If the term Microfinance brings images of charity, of handouts; then think again. Could it be possible that a business be created around microfinance. After all, if banks and financial houses can make big money by lending and investing money, then why can’t these big numbers be scaled down to the micro-entrepreneur? Can a business be build around that?
These are some of the aspects that the authors of this paper deal with. The first question to ask is – is there a market for microfinance. And the answer from the paper seems to be – yes, there is. Paradoxically, it is the poor who need to save more and borrow more than someone who is well-off. And the authors also provide evidence that for most part (geographical factors also play a part in this), the poor are willing to save money and borrow it when required. Then the challenge for the MFI (microfinance institution) becomes not just serving its clientele but to do it in a sustainable manner. Can the MFI recover its costs; what are the average margins that a MFI can realistically expect to achieve?
To be able to be sustainable, a MFI needs to be able to create products that can help it sustained returns; returns that can be reinvested into more communities. The various kinds of products that MFIs offer are discussed in the paper. The core product types are
- Group lending – money is lent to a group of individuals who are part of a community. The social pressure between the people ensures that the % of loans that are defaulted is minimum
- Individual lending – here the emphasis is on the individual, like any other loan product.
- Village banking – instead of the MFI deciding on where the money goes, the money is lent to a group of villagers and they decide where they would like the money should go to. This consortium (more a cohort actually) ensure that the repayments of the loans are not missed
Each of the products has its advantages and disadvantages. Grameen bank, for example concentrates a lot on group lending. The type of product is largely determined by the geographical location of the clients. In a rural environment, it might be easier to allow for group lending, than in an urban one where individual lending might be a preferred approach.
Another important part of a MFI’s success apart from the product design considerations is the MFIs view of itself – how does it structure its management. How does the MFI train its employees, should there be a strong command-control structure, or should the retail offices be allowed to have more freedom with only a general direction given by the parent office. What about compensation and incentives to its employees. That is a very important consideration if the MFIs have to keep its people motivated. Even though, the average person who is going to work for a MFI is not there just for the salary, that doesn’t mean that the incentives don’t factor in heavily. The authors talk about two metrics for incentives. One, the accounts per (field) officer and the second, outstanding portfolio (money to be repaid) per officer in currency terms (i.e. in INR / $ / some currency).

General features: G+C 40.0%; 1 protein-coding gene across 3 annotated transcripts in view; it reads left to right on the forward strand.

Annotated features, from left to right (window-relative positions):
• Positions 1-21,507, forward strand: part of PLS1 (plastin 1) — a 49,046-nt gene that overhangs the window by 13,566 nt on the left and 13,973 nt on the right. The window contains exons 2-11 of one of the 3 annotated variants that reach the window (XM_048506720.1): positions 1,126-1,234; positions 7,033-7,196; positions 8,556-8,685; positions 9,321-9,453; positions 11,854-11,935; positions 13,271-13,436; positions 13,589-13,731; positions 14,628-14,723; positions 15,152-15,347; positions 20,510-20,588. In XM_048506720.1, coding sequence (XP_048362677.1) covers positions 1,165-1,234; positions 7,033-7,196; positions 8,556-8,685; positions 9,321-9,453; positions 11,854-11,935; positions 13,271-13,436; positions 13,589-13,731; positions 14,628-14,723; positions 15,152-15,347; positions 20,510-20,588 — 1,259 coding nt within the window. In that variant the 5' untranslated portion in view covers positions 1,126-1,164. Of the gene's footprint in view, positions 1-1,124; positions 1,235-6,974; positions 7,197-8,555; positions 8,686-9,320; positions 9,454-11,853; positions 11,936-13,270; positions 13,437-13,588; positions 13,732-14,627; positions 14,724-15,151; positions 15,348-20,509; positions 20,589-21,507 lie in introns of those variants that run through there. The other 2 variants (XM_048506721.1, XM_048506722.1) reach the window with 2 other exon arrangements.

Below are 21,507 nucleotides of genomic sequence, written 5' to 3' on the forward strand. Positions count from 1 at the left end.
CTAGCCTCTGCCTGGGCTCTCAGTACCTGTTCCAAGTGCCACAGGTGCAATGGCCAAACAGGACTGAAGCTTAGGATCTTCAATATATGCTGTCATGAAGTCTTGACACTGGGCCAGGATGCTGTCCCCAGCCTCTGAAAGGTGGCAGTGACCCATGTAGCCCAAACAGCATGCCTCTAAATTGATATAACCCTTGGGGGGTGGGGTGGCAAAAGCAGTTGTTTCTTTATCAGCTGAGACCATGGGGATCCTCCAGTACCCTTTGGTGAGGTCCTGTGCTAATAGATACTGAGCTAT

The final factor that affects MFIs is the environment in which they are operating. Regulatory hassles are not trivial for a MFI. Given that the interests that MFIs charge is not very far from what the evil moneylender charges, there might not be too many people who espouse the opposition of the MFIs by the governments. The authors narrate an incident, wherein the Chief Minister of Andhra Pradesh, India accused the MFIs of charging ‘moneylender’ interest rates and using ‘unethical recovery measures’. The minister went on to launch a plan to regulate MFI interest rates. These regulations have a huge impact on the commercial viability of the MFIs. Given the thin line that MFIs have to walk, between their no.1 priority of social empowerment and then commercial success, regulations of this sort can tarnish the image of the MFIs. And in the defence of the government regulation, allowing the mushrooming of MFIs can create an unhealthy appetite for commercial success ignoring the primary purpose.
Given these challenges, one does question the commercial viability of MFIs. At this point, there seems to be not enough proof that MFIs are commercially successful. But given the social impact, the numbers seem to indicate that they do have a considerable, if not silver-bulletish impact on empowering those people for whom credit is hard to come by. And it is not always very easy to measure social success that were caused by microfinance and only by microfinance. Various factors along with microfinance could have had a positive impact. AFAIK, there is no study that shows that microfinance as an area of Economics has always resulted in positive change. But while waiting for such studies to happen and the numbers to be churned, you could do your little bit by investing in a micro-entrepreneur. Head to RangDe and make an investment, as little as INR 100. And once you are done with that, you can read this paper; it will give you a 1000ft. view of microfinance.